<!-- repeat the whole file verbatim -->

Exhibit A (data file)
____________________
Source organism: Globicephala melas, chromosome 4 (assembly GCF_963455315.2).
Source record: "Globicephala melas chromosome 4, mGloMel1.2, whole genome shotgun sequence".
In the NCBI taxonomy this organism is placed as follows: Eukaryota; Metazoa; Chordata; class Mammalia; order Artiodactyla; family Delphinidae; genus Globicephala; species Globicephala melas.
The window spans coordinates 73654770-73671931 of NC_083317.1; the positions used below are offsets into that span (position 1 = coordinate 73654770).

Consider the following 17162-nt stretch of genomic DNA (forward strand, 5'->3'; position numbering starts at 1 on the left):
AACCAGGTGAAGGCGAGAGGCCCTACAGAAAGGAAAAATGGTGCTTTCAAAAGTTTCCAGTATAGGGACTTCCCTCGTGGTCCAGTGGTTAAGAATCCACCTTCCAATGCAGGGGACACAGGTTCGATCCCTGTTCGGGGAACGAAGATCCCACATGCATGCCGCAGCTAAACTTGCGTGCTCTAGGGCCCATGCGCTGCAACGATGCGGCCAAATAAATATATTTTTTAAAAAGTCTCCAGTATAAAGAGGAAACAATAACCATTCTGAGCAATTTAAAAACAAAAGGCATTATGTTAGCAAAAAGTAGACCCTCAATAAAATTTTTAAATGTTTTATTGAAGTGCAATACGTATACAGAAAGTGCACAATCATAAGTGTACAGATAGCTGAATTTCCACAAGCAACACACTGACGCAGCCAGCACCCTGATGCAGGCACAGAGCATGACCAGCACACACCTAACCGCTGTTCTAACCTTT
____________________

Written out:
Source organism: Globicephala melas, chromosome 4 (assembly GCF_963455315.2).
Source record: "Globicephala melas chromosome 4, mGloMel1.2, whole genome shotgun sequence".
In the NCBI taxonomy this organism is placed as follows: Eukaryota; Metazoa; Chordata; class Mammalia; order Artiodactyla; family Delphinidae; genus Globicephala; species Globicephala melas.
The window spans coordinates 73654770-73671931 of NC_083317.1; the positions used below are offsets into that span (position 1 = coordinate 73654770).

Consider the following 17162-nt stretch of genomic DNA (forward strand, 5'->3'; position numbering starts at 1 on the left):
AACCAGGTGAAGGCGAGAGGCCCTACAGAAAGGAAAAATGGTGCTTTCAAAAGTTTCCAGTATAGGGACTTCCCTCGTGGTCCAGTGGTTAAGAATCCACCTTCCAATGCAGGGGACACAGGTTCGATCCCTGTTCGGGGAACGAAGATCCCACATGCATGCCGCAGCTAAACTTGCGTGCTCTAGGGCCCATGCGCTGCAACGATGCGGCCAAATAAATATATTTTTTAAAAAGTCTCCAGTATAAAGAGGAAACAATAACCATTCTGAGCAATTTAAAAACAAAAGGCATTATGTTAGCAAAAAGTAGACCCTCAATAAAATTTTTAAATGTTTTATTGAAGTGCAATACGTATACAGAAAGTGCACAATCATAAGTGTACAGATAGCTGAATTTCCACAAGCAACACACTGACGCAGCCAGCACCCTGATGCAGGCACAGAGCATGACCAGCACACACCTAACCGCTGTTCTAACCTTT